‘Dream job’ turns into nightmare for some JetBlue flight attendants

  • JetBlue flight attendants who recently started work say they face high accommodation costs.
  • Some who spoke to Insider said up to eight people shared a hotel room meant for four.
  • Workers say they are not assigned to theft, which affects their income.

Travel isn’t what it used to be – airlines are losing passengers’ luggage, canceling flights, hijacking planes mid-flight and even asking people to get off a plane they’ve just gotten on.

Airline crews are also under pressure from this summer’s travel chaos. Insider spoke with two JetBlue flight attendants — including one who recently quit — who described their struggles finding affordable housing after completing airline training and being assigned to a base.

Jiani Santana, who resigned about two weeks after being assigned to Newark Airport, said she spent far more money on housing than she earned.

Another flight attendant, who did not want to be named, told Insider: “It was supposed to be a dream job for many of us, but we are living through a nightmare. Most of us are virtually without shelter or live in a hotel with up to eight people in a room, barely surviving on the little wages we earn.”

They fear being kicked out of the hotel if management finds out how many people are staying in a room meant for four people.

JetBlue began flying from Newark, New Jersey in July 2020 and expanded last year, but cut several routes earlier this year, according to Simply Flying.

A flight attendant said JetBlue was aware it could not cope with the influx of new crew members. “We spoke with union representatives and the crisis fund – no one is ready to help. All the crashpads are full until September. We don’t make a lot of money as beginners, so we share a room which costs nearly $3,000 a month.”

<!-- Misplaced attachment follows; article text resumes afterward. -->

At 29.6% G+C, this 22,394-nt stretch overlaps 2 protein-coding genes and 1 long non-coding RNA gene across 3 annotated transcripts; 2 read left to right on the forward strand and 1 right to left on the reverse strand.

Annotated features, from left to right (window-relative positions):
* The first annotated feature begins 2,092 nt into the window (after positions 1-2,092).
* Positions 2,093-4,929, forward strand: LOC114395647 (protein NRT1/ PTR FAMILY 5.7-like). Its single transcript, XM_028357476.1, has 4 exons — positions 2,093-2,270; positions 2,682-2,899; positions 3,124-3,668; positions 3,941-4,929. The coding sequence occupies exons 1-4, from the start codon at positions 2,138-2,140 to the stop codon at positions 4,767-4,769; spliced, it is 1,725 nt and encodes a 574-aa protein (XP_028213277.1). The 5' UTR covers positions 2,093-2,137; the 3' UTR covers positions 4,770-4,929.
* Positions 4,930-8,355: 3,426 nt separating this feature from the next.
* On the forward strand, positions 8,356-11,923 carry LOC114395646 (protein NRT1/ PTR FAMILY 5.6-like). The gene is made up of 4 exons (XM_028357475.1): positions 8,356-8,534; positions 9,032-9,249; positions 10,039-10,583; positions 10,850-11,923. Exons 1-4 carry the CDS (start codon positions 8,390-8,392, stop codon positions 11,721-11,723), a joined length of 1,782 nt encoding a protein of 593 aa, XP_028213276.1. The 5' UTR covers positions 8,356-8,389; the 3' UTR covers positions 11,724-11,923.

The stewardess added: “There are still quite a few of us here with no place to go. There are so many newbies who have already quit because they couldn’t afford to stay.”

The worker also knows of co-workers who break the rules by staying in airport crew lounges.

Santana said they were told not to worry about where they would be based until they had completed the training. “You don’t have to look for a place to stay right now, because you don’t know if you’re going to be successful,” Santana said.

Santana and the stewardess said they were both on standby, like many others. They were paid $21 an hour before tax, but were only guaranteed a minimum of 75 hours a month, which equaled $1,575.

However, Santana said she spent about $2,400 in about two weeks on accommodations, food and Uber trips.

Santana said she didn’t feel supported: “Everyone in management kept telling us it’ll get better – it’s just something you have to go through. I haven’t had any flights I was literally spending money that I wasn’t earning back.”

The anonymous flight attendant added: “The biggest problem is that we don’t fly. Our base is new so there aren’t as many flights.”

A JetBlue spokesperson told Insider that it does not provide accommodation for staff, but does offer confirmed seats on flights for those who decide to travel to their bases from other areas during the peak summer season of flights. trips.

“JetBlue has reduced flights by more than 10% this summer to reduce operational issues, including weather and air traffic control program cancellations and delays,” they added.

Receipts, a copy of a contract and screenshots of a group chat were viewed by Insider.

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